Saturday, November 26, 2016

The Standing Rock Protesters Need Your Money, Not Your Castoffs

The situation at Standing Rock -- the site of month-long protests of the Dakota Access Pipeline -- has gotten dire. 

Police are now blasting protesters with water cannons despite the freezing temperatures. Extreme hypothermia and death under such conditions is a real threat. The conduct of our government -- from local law enforcement on the scene to a President who refuses to speak out against the the DAPL or the treatment of the protesters -- has been appalling. 

But that's not what this post is about. 

A few weeks ago, a hoax went around Facebook claiming that by using Facebook to "check in" to Standing Rock, people could show solidarity and confuse local police who were using social media to track down and persecute the people who were attending. This didn't make sense for a number of reasons which Snopes is better equipped to explain than I am. However, the Sacred Stone Camp did thank everyone who had participated for showing solidarity and creating enough of a media shitstorm to finally get them more of the national attention that these protests desperately need. With mounting pressure from journalists, it's possible that the President may finally step in to condemn the pipeline.

Unfortunately, it's not enough. People are out there freezing their asses off while we wait for the government to act, and sharing a Facebook check-in from the comfort of your own home is not enough.

A while ago, I posted about the Ice Bucket Challenge that was super popular to hate on social media -- but, surprise surprise, it actually worked. Getting people to participate in a viral game is a much better way of raising money than simply asking for donations. I worked in a call center asking for donations in college, and I can attest that people are shitty, and people are never shittier than when you are asking them for money. People need to feel personally invested in a charitable cause in order to care enough to give their money to it.

The Standing Rock site has posted a list of their needs, a link to their legal defense fund, and an Amazon wish list. They have had to request that people stop sending clothes due to a surplus -- unless it is warm winter wear, specifically made for freezing conditions, they do not need it. 

This is where "charity that makes sense with reality" and "charity that makes people feel good" starts to break down. Sending your old clothes to Standing Rock is easy -- there's always shit you can't wear anymore -- and lends that little personal touch. It's also free. You don't have to spend $50+ on a low-temperature, military-grade sleeping bag or jacket. You feel like a little piece of you is going to Standing Rock: one of the protesters might be wearing one of your old pairs of jeans, and that's practically like you're there yourself. 

It makes you feel a part of things, while doing the least work and committing the least personal expense possible. 

Well, that's nice, but they don't need your damn castoffs. They need your money. 

When I worked calling prospective donors, people always wanted to give to causes that felt good. We gave them the option to designate their gifts, which many people took -- giving to the library, or to programs and scholarships they remembered liking, or occasionally to something that they wanted to put their name on. 

Which, theoretically, is fine. I'll even admit to using the designated gift offer in order to get people more invested. People like to know where their money is going. People are more willing to give to a cause if it's for something that makes them feel happy inside, rather than a general fund which might go to an unromantic if necessary cause like fixing the freshman dormitory elevator.

But what you need to understand is that when you do that, the organization cannot touch that money for anything else. Likewise, when you send your old clothes or knitted hats to Standing Rock, they can't magically convert them into money that they can use to buy the things they actually need.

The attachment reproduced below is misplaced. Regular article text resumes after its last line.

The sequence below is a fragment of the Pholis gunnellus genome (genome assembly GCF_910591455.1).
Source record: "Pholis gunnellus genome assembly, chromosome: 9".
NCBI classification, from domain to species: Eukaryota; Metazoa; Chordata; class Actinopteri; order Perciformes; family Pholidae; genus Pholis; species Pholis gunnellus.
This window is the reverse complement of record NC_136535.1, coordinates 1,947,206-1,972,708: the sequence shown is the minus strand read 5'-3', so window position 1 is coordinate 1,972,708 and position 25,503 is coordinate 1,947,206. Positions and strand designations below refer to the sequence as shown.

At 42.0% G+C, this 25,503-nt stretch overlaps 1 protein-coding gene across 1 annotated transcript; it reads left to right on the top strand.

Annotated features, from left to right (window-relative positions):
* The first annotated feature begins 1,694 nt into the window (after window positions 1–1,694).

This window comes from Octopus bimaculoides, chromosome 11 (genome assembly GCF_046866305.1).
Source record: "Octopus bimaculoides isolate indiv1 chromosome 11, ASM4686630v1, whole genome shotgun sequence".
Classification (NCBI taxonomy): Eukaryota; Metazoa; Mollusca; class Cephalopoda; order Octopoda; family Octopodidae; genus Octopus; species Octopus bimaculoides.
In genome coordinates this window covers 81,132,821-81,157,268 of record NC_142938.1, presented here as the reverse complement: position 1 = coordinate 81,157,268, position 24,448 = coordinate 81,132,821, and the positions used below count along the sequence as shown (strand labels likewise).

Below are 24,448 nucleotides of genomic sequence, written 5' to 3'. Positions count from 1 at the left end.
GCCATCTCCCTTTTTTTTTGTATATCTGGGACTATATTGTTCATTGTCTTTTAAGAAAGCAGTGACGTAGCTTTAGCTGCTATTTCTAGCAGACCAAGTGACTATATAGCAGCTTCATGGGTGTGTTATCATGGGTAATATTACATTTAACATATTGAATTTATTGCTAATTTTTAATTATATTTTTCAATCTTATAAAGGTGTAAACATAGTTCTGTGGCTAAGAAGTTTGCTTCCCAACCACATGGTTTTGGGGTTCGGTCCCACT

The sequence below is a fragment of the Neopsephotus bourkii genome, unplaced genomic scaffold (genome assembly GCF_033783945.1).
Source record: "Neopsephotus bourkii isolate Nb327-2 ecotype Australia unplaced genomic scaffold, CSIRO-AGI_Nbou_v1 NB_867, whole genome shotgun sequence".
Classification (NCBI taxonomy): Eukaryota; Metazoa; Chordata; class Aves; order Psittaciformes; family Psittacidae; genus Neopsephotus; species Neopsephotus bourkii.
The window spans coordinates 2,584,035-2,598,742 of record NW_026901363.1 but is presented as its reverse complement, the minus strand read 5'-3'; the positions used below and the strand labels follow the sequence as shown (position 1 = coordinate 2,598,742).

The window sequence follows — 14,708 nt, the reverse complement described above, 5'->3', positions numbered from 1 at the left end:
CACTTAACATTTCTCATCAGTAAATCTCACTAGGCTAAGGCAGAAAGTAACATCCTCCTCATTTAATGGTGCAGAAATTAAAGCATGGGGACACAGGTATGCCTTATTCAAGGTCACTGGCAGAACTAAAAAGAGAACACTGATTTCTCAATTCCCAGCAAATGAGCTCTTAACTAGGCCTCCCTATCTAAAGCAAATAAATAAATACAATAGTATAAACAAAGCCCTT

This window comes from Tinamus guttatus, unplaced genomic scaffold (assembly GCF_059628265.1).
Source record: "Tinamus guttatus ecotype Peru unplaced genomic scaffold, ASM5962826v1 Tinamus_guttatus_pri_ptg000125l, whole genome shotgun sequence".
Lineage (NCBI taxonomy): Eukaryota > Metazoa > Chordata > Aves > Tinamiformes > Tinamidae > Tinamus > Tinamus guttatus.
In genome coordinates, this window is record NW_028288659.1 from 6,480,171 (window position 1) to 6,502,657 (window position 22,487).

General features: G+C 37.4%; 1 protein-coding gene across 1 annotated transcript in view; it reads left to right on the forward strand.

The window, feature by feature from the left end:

As of the time I left that job, we had over $1,000 sitting in a fund for the swimming pool. A swimming pool which my alma mater no longer has. Now there's a sum of money sitting in a designated account that we can never touch, because we don't have a swimming pool, and we can't use it for anything else but the nonexistent swimming pool. 

I'm sure whoever donated to that cause thought they were helping. But, again, intent is not enough.

Likewise, over the holidays, homeless shelters are often inundated with castoffs when what they really need are things like toothpaste and feminine products and deodorant. But the menstruation and body odor of homeless people are icky to think about -- and more importantly, going out and buying tampons and toothpaste costs money. Money that people aren't motivated enough to spend.

Which brings me back to Standing Rock. Sending your clothes might help when they need to burn the extra donations to keep warm, but it's a largely useless gesture. So if you want to donate to the Standing Rock cause this winter -- to any charity, for that matter -- don't donate in a way that makes you feel good. Ask what they need, and give them that

And, I promise, what they need is money. 

There's a stigma surrounding money in our society. Asking for money either means you're weak or you're greedy and grasping. During my stint asking for donations, I talked with some very nice, generous people. I also had people hurl verbal abuse at me and threaten my family. Again, people are never shittier than when you ask them for money -- as if the very idea of giving out cash cheapens them somehow. There's also this idea that giving money means you can't be bothered take the time to make a personalized gift like a hand-knitted hat. 

But this is not the fucking family holiday party, and this is not about your fucking ego. Is your hat going to hold up in subzero temperatures? No? Then put the money you were about to use on yarn into an Amazon gift card and mail it to Standing Rock. 

If you can't give a ton of money, that's fine. It's a cliche, but even a little bit helps. Imagine if everyone who had shared that Facebook check-in had donated $5 to the legal defense fund, for instance.

If you want to help, the absolute best thing you can do is give to their legal defense fund or send them a check or cash or gift card -- and let the people who are on the ground, doing the work, and seeing the needs of their fellow protesters spend your money in the way that will best help them and their cause. 

Tl;dr: This is not about you. Your gift doesn't need to feel good. It needs to be effective.

Send. 

Money. 


Image result for standing rock amazon wish list
source




Supplies, cash, or check donations can be sent to:
Sacred Stone Camp P.O. Box 1011, Fort Yates, ND 58538